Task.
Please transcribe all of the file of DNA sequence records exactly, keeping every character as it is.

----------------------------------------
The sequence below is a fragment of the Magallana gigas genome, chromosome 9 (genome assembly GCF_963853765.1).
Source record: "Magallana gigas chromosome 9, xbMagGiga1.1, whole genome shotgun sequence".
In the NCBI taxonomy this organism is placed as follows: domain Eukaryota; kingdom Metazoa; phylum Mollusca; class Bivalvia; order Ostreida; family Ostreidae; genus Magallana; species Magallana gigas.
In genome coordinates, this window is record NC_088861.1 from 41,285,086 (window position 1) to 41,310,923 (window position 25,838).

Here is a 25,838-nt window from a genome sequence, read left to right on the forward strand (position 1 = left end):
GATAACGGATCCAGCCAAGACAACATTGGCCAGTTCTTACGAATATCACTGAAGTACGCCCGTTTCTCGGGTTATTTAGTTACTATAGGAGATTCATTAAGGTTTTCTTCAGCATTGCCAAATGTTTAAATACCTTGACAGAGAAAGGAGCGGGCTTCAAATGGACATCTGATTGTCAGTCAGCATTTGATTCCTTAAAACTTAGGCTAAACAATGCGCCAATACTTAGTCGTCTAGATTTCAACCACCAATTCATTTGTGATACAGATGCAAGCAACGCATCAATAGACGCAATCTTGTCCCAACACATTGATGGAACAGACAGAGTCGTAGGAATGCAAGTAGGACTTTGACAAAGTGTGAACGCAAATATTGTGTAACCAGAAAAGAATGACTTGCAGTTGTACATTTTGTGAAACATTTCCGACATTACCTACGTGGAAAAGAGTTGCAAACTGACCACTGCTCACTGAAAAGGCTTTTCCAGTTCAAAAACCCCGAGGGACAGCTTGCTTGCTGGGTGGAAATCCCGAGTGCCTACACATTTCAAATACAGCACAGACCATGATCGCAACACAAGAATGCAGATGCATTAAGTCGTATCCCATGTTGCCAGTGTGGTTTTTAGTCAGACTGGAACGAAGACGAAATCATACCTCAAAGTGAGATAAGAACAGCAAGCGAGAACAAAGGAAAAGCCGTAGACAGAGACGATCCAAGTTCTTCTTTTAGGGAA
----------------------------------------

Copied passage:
The sequence below is a fragment of the Magallana gigas genome, chromosome 9 (genome assembly GCF_963853765.1).
Source record: "Magallana gigas chromosome 9, xbMagGiga1.1, whole genome shotgun sequence".
In the NCBI taxonomy this organism is placed as follows: domain Eukaryota; kingdom Metazoa; phylum Mollusca; class Bivalvia; order Ostreida; family Ostreidae; genus Magallana; species Magallana gigas.
In genome coordinates, this window is record NC_088861.1 from 41,285,086 (window position 1) to 41,310,923 (window position 25,838).

Here is a 25,838-nt window from a genome sequence, read left to right on the forward strand (position 1 = left end):
GATAACGGATCCAGCCAAGACAACATTGGCCAGTTCTTACGAATATCACTGAAGTACGCCCGTTTCTCGGGTTATTTAGTTACTATAGGAGATTCATTAAGGTTTTCTTCAGCATTGCCAAATGTTTAAATACCTTGACAGAGAAAGGAGCGGGCTTCAAATGGACATCTGATTGTCAGTCAGCATTTGATTCCTTAAAACTTAGGCTAAACAATGCGCCAATACTTAGTCGTCTAGATTTCAACCACCAATTCATTTGTGATACAGATGCAAGCAACGCATCAATAGACGCAATCTTGTCCCAACACATTGATGGAACAGACAGAGTCGTAGGAATGCAAGTAGGACTTTGACAAAGTGTGAACGCAAATATTGTGTAACCAGAAAAGAATGACTTGCAGTTGTACATTTTGTGAAACATTTCCGACATTACCTACGTGGAAAAGAGTTGCAAACTGACCACTGCTCACTGAAAAGGCTTTTCCAGTTCAAAAACCCCGAGGGACAGCTTGCTTGCTGGGTGGAAATCCCGAGTGCCTACACATTTCAAATACAGCACAGACCATGATCGCAACACAAGAATGCAGATGCATTAAGTCGTATCCCATGTTGCCAGTGTGGTTTTTAGTCAGACTGGAACGAAGACGAAATCATACCTCAAAGTGAGATAAGAACAGCAAGCGAGAACAAAGGAAAAGCCGTAGACAGAGACGATCCAAGTTCTTCTTTTAGGGAA